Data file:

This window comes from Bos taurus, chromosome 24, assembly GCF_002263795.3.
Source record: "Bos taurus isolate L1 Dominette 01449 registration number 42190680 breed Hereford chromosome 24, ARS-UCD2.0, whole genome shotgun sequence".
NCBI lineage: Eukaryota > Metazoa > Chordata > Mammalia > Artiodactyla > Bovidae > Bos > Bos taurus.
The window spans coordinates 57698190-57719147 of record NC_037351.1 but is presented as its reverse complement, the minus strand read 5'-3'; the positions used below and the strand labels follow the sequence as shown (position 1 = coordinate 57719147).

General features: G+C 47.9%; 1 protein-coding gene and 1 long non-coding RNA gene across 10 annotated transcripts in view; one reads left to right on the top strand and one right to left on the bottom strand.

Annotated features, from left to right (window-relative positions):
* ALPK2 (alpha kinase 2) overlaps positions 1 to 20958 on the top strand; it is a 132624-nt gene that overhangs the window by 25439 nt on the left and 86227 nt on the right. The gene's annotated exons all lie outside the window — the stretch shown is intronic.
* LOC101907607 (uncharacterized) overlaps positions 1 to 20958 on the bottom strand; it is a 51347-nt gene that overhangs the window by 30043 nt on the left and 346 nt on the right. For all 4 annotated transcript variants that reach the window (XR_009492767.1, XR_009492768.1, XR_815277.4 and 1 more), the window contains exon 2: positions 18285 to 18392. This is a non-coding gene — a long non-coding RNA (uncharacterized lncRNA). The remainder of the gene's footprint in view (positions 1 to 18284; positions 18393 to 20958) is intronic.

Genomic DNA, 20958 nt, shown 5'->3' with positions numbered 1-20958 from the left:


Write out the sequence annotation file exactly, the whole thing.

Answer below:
This window comes from Bos taurus, chromosome 24, assembly GCF_002263795.3.
Source record: "Bos taurus isolate L1 Dominette 01449 registration number 42190680 breed Hereford chromosome 24, ARS-UCD2.0, whole genome shotgun sequence".
NCBI lineage: Eukaryota > Metazoa > Chordata > Mammalia > Artiodactyla > Bovidae > Bos > Bos taurus.
The window spans coordinates 57698190-57719147 of record NC_037351.1 but is presented as its reverse complement, the minus strand read 5'-3'; the positions used below and the strand labels follow the sequence as shown (position 1 = coordinate 57719147).

General features: G+C 47.9%; 1 protein-coding gene and 1 long non-coding RNA gene across 10 annotated transcripts in view; one reads left to right on the top strand and one right to left on the bottom strand.

Annotated features, from left to right (window-relative positions):
* ALPK2 (alpha kinase 2) overlaps positions 1 to 20958 on the top strand; it is a 132624-nt gene that overhangs the window by 25439 nt on the left and 86227 nt on the right. The gene's annotated exons all lie outside the window — the stretch shown is intronic.
* LOC101907607 (uncharacterized) overlaps positions 1 to 20958 on the bottom strand; it is a 51347-nt gene that overhangs the window by 30043 nt on the left and 346 nt on the right. For all 4 annotated transcript variants that reach the window (XR_009492767.1, XR_009492768.1, XR_815277.4 and 1 more), the window contains exon 2: positions 18285 to 18392. This is a non-coding gene — a long non-coding RNA (uncharacterized lncRNA). The remainder of the gene's footprint in view (positions 1 to 18284; positions 18393 to 20958) is intronic.

Genomic DNA, 20958 nt, shown 5'->3' with positions numbered 1-20958 from the left: